Wednesday, December 6, 2017

Russell Moore on Kidd's Book on Franklin's Religion

Thomas Kidd's book on Ben Franklin's religion was one of Russell Moore's favorite books of 2017. Check out Moore's brief review here. A taste:
I’ve long said that the cultural Christianity around us often resembles the religion of Benjamin Franklin rather than that of his friend and contemporary George Whitefield. ...

... Kidd portrays a dying Franklin in a room with a painting of the Matthew 25 scene of Jesus dividing the sheep from the goats at his Judgment Seat: “What was going on in Franklin’s mind, as he gazed at God separating the saved and the damned? To the end, Franklin’s faith was enigmatic. It was clear that by the end of his life, he affirmed God’s Providence, and God’s future rewards and punishments. But after a lifetime of questions…doubts still lingered. He had sought to live by a code of Christian ethics. But had he fully lived up to them? The doctor believed that those who enter heaven must do so by their virtue. But he knew that the Calvinist questioners saw this as false hope. No one merited salvation by their goodness, they said. They thought Franklin was wrong. He thought they were wrong. And so, Franklin waited, with ragged breathing, eyes fixed on the painting.”


Tom Van Dyke said...

No one merited salvation by their goodness, they said. They thought Franklin was wrong.

I can never understand how they can ignore this passage directly to the contrary from Franklin himself [in a letter to Whitefield, at that!]:

You will see in this my notion of good works, that I am far from expecting to merit heaven by them. By heaven we understand a state of happiness, infinite in degree, and eternal in duration. I can do nothing to deserve such rewards. He that, for giving a draft of water to a thirsty person, should expect to be paid with a good plantation, would be modest in his demands, compared with those who think they deserve heaven for the little good they do on earth. Even the mixed, imperfect pleasures we enjoy in this world, are rather from God's goodness than our merit; how much more such happiness of heaven!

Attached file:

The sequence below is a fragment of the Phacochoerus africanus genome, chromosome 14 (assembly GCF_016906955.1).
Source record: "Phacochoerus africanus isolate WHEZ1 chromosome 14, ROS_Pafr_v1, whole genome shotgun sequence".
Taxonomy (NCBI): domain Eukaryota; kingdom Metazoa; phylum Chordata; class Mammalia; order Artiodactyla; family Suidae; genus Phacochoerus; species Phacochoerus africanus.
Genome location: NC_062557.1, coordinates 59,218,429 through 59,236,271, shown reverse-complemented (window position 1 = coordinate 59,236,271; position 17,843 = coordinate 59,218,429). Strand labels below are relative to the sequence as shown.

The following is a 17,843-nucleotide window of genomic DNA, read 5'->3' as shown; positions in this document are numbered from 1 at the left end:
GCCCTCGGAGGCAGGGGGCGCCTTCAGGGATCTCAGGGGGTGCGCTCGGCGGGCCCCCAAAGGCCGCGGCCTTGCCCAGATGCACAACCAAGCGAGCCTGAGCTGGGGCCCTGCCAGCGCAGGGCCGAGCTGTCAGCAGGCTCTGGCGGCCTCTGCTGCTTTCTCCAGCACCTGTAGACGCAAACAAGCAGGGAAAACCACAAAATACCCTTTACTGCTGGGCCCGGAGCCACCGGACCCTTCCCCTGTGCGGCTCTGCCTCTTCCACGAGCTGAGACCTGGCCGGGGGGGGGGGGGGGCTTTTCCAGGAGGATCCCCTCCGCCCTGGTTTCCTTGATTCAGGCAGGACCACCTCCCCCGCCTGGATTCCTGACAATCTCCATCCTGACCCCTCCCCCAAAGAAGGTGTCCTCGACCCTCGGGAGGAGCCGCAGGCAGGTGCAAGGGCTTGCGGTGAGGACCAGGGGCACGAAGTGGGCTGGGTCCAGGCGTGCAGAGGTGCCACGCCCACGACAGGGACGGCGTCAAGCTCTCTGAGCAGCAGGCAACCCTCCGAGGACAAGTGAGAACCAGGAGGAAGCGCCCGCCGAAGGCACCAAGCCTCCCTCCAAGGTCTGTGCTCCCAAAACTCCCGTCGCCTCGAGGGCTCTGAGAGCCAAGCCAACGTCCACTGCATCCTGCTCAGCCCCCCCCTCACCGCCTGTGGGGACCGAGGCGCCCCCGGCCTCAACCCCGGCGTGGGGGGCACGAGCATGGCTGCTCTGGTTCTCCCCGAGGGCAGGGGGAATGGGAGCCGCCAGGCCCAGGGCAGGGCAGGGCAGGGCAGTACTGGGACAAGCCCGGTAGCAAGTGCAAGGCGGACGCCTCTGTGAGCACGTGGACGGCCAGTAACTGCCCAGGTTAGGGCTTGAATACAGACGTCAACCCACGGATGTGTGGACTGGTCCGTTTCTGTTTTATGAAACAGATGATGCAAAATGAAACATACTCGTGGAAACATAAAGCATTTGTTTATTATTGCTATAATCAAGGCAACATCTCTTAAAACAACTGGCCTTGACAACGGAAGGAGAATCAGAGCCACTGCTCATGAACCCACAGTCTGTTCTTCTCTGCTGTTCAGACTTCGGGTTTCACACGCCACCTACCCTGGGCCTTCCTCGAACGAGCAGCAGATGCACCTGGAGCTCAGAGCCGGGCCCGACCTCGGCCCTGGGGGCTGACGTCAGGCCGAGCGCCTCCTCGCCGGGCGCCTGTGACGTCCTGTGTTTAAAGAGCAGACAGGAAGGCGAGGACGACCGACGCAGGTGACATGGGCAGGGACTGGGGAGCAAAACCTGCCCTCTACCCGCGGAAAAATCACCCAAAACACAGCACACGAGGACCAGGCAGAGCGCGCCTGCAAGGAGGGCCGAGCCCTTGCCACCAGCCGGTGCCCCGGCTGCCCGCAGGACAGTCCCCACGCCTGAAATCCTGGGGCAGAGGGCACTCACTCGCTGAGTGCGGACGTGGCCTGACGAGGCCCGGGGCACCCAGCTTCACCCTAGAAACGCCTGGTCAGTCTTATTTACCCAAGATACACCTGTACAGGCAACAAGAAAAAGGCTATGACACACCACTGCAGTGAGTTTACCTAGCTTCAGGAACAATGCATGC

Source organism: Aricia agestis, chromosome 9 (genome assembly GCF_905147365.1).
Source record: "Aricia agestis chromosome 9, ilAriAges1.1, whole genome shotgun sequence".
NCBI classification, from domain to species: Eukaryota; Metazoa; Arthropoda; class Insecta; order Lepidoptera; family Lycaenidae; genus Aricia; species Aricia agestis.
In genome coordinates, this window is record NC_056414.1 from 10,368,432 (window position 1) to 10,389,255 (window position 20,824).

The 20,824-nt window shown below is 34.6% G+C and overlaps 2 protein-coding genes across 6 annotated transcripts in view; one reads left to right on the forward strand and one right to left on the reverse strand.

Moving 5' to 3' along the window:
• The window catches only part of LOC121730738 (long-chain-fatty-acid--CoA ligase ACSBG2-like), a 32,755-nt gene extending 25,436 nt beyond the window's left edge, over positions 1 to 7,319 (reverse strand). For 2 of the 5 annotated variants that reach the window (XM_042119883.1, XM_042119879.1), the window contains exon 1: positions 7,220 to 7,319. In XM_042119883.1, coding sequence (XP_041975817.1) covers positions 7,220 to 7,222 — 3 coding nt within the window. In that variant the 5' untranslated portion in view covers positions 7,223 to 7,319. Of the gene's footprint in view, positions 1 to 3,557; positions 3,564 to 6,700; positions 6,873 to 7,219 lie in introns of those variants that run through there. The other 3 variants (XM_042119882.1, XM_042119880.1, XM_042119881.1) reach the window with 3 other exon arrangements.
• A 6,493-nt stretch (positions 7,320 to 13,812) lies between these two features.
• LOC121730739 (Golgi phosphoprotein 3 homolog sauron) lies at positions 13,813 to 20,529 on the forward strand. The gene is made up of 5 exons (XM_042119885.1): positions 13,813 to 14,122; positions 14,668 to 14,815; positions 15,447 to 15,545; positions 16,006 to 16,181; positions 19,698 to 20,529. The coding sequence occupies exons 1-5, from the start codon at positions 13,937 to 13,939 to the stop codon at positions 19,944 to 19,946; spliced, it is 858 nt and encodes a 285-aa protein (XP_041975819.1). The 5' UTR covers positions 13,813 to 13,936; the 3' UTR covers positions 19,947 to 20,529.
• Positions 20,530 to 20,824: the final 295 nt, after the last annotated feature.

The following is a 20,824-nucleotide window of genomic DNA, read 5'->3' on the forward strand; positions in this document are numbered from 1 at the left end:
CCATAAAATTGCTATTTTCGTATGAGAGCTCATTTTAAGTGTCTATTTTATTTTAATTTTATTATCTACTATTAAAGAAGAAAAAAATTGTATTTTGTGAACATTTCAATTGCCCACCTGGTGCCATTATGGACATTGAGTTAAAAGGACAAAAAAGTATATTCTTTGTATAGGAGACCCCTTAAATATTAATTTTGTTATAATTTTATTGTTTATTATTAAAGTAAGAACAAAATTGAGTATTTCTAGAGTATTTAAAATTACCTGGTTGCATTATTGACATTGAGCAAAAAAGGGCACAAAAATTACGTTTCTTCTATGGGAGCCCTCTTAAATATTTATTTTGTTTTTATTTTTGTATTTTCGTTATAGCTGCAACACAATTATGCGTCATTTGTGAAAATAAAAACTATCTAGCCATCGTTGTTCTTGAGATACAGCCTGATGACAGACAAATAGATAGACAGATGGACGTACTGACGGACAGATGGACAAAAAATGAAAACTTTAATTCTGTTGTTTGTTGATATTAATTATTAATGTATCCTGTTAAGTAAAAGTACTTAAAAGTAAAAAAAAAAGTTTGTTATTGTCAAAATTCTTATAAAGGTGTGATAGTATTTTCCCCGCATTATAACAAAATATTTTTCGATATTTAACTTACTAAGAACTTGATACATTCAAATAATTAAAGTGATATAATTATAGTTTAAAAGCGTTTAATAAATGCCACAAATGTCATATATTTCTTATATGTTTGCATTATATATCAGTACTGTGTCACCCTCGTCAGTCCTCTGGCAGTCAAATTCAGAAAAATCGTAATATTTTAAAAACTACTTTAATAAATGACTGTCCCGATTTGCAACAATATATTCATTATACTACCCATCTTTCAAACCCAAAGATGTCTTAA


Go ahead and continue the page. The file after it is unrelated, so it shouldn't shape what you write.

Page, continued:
Jonathan Rowe said...

I confess I haven't read Kidd's book yet. But I doubt he ignores it. Frazer didn't and the conclusion is Franklin, if we had to pin his doctrine down, is that he believed in some combination of grace and works. Frazer goes so far as to say it's like the Catholics' view. (The Eastern Orthodox and some others have a similar view).

I would say this: The Catholics, Eastern Orthodox and others, unlike Franklin, are more committed to an exact position. I think Franklin's is more one that embraces mystery.

So Franklin's is more like some mysterious combination of grace and works.

Likewise in Franklin's letter to Whitefield, he doesn't mention Jesus's atonement at all as part of the equation. It's more like the "grace" that gets you into Heaven is due to the benevolence of the Father.

Jonathan Rowe said...

The entire letter to Whitefield is interesting. If I am not mistaken Whitefield didn't think Franklin was saved, rather that they practiced different religions and Franklin doesn't seem to disabuse the notion that they did in fact have different faiths.

Even when Franklin gets to Jesus in that letter I see Franklin as position Jesus as the greatest moral teacher and His role to make men more moral, with the ideal being perfection.

And he states that some rare few -- Franklin not being one of them -- were already moral enough such that they didn't need to hear Jesus message. See the bold face.

"Your great master thought much less of these outward appearances and professions, than many of his modern disciples. He preferred the doers of the word, to the mere hearers; the son that seemingly refused to obey his father, and yet performed his commands, to him that professed his readiness, but neglected the work; the heretical but charitable Samaritan, to the uncharitable though orthodox priest and sanctified Levite; and those who gave food to the hungry, drink to the thirsty, raiment to the naked, entertainment to the stranger, and relief to the sick, though they never heard of his name, he declares shall in the last day be ac- cepted; when those who cry Lord,! Lord ! who value themselves upon their faith, though great enough to perform miracles, but have neglected good works, shall be rejected. He professed, that he came not to call the righteous, but sinners to repentance; which implied his modest opinion, that there were some in his time so good, that they need not hear even him for improvement; but now-a-days we have scarce a little parson, that does not think it the duty of every man within his reach to sit under his petty ministrations; and that whoever omits them offends God."